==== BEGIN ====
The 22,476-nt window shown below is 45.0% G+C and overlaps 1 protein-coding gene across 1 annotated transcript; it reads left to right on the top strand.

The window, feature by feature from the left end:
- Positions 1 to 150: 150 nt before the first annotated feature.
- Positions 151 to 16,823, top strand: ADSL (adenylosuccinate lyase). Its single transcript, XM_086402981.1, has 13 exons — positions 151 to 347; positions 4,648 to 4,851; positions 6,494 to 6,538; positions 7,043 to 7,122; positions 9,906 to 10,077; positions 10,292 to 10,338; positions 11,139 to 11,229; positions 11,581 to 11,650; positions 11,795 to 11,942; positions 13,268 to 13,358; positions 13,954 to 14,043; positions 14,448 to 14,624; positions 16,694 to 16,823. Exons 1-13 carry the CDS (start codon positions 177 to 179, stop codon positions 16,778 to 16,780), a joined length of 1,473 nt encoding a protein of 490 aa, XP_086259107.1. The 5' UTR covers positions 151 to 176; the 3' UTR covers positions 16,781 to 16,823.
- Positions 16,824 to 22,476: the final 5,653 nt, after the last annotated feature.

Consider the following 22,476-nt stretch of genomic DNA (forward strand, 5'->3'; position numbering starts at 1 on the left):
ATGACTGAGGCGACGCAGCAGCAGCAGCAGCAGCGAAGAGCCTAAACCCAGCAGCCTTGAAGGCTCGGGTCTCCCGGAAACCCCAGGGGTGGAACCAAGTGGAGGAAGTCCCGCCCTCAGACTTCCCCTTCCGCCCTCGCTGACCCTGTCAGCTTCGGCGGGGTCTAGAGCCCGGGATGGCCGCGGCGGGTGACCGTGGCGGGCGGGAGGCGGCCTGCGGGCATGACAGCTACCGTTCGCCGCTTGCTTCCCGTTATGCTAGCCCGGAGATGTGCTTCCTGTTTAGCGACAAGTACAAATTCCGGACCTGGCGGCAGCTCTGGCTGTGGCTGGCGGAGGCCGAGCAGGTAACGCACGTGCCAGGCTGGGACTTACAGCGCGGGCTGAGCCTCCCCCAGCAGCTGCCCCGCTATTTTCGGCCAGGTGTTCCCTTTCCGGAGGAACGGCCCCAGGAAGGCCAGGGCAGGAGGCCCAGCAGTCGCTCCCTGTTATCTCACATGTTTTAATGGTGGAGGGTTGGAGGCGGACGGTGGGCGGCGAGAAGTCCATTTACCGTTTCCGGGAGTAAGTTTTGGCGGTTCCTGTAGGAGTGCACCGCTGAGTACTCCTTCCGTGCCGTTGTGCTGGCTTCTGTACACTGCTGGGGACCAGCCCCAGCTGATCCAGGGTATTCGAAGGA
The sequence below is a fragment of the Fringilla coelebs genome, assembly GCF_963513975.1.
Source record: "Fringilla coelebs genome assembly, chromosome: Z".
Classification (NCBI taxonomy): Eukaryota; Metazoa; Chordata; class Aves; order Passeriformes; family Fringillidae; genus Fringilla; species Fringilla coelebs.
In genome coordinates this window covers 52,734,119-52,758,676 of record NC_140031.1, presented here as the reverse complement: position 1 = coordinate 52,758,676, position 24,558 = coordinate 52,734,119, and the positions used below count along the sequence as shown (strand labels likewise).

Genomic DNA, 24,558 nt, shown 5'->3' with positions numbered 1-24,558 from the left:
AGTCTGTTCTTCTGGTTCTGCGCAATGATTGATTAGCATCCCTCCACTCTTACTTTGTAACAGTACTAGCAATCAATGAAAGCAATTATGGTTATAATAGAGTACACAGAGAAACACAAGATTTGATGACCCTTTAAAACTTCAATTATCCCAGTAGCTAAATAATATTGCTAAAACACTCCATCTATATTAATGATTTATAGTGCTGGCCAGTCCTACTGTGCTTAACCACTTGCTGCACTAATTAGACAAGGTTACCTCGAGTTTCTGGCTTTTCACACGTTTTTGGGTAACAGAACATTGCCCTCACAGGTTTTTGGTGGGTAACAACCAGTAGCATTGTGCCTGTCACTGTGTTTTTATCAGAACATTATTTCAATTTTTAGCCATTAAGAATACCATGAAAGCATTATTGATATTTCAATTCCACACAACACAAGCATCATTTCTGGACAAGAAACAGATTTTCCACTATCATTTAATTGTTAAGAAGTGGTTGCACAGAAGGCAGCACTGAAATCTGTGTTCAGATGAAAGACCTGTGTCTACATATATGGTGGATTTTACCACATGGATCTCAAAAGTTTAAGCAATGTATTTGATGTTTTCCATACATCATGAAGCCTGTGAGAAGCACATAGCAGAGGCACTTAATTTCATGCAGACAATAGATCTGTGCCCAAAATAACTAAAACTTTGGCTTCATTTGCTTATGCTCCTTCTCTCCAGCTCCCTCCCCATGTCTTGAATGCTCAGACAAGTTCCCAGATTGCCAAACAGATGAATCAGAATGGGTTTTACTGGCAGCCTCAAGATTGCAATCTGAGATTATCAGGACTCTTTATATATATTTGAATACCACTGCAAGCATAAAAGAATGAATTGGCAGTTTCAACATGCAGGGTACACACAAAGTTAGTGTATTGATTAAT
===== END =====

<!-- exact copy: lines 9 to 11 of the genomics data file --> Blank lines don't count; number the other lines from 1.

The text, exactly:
Source record: "Fringilla coelebs genome assembly, chromosome: Z".
Classification (NCBI taxonomy): Eukaryota; Metazoa; Chordata; class Aves; order Passeriformes; family Fringillidae; genus Fringilla; species Fringilla coelebs.
In genome coordinates this window covers 52,734,119-52,758,676 of record NC_140031.1, presented here as the reverse complement: position 1 = coordinate 52,758,676, position 24,558 = coordinate 52,734,119, and the positions used below count along the sequence as shown (strand labels likewise).